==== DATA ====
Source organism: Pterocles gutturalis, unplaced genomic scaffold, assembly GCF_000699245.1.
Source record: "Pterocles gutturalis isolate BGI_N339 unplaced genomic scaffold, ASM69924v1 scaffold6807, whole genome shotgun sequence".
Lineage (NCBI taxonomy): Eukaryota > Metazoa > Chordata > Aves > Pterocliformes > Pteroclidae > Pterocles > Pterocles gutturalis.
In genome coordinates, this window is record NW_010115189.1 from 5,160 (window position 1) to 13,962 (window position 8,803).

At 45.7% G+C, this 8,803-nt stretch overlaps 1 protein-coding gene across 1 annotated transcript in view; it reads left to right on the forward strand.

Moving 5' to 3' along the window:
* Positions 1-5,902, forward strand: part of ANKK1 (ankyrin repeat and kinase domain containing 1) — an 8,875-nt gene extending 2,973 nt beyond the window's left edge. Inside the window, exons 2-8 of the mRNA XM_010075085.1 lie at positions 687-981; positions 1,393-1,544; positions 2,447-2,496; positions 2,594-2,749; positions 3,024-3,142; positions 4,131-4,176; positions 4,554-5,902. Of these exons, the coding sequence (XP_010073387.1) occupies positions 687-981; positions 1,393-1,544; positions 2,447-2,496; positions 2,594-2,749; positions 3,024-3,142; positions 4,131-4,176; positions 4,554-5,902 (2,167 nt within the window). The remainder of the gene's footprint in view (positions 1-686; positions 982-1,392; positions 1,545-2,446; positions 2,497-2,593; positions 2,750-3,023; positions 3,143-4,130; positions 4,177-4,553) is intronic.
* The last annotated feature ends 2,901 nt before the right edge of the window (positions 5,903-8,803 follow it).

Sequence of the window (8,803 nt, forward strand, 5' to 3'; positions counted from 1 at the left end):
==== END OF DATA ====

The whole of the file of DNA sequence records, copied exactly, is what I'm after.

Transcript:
Source organism: Pterocles gutturalis, unplaced genomic scaffold, assembly GCF_000699245.1.
Source record: "Pterocles gutturalis isolate BGI_N339 unplaced genomic scaffold, ASM69924v1 scaffold6807, whole genome shotgun sequence".
Lineage (NCBI taxonomy): Eukaryota > Metazoa > Chordata > Aves > Pterocliformes > Pteroclidae > Pterocles > Pterocles gutturalis.
In genome coordinates, this window is record NW_010115189.1 from 5,160 (window position 1) to 13,962 (window position 8,803).

At 45.7% G+C, this 8,803-nt stretch overlaps 1 protein-coding gene across 1 annotated transcript in view; it reads left to right on the forward strand.

Moving 5' to 3' along the window:
* Positions 1-5,902, forward strand: part of ANKK1 (ankyrin repeat and kinase domain containing 1) — an 8,875-nt gene extending 2,973 nt beyond the window's left edge. Inside the window, exons 2-8 of the mRNA XM_010075085.1 lie at positions 687-981; positions 1,393-1,544; positions 2,447-2,496; positions 2,594-2,749; positions 3,024-3,142; positions 4,131-4,176; positions 4,554-5,902. Of these exons, the coding sequence (XP_010073387.1) occupies positions 687-981; positions 1,393-1,544; positions 2,447-2,496; positions 2,594-2,749; positions 3,024-3,142; positions 4,131-4,176; positions 4,554-5,902 (2,167 nt within the window). The remainder of the gene's footprint in view (positions 1-686; positions 982-1,392; positions 1,545-2,446; positions 2,497-2,593; positions 2,750-3,023; positions 3,143-4,130; positions 4,177-4,553) is intronic.
* The last annotated feature ends 2,901 nt before the right edge of the window (positions 5,903-8,803 follow it).

Sequence of the window (8,803 nt, forward strand, 5' to 3'; positions counted from 1 at the left end):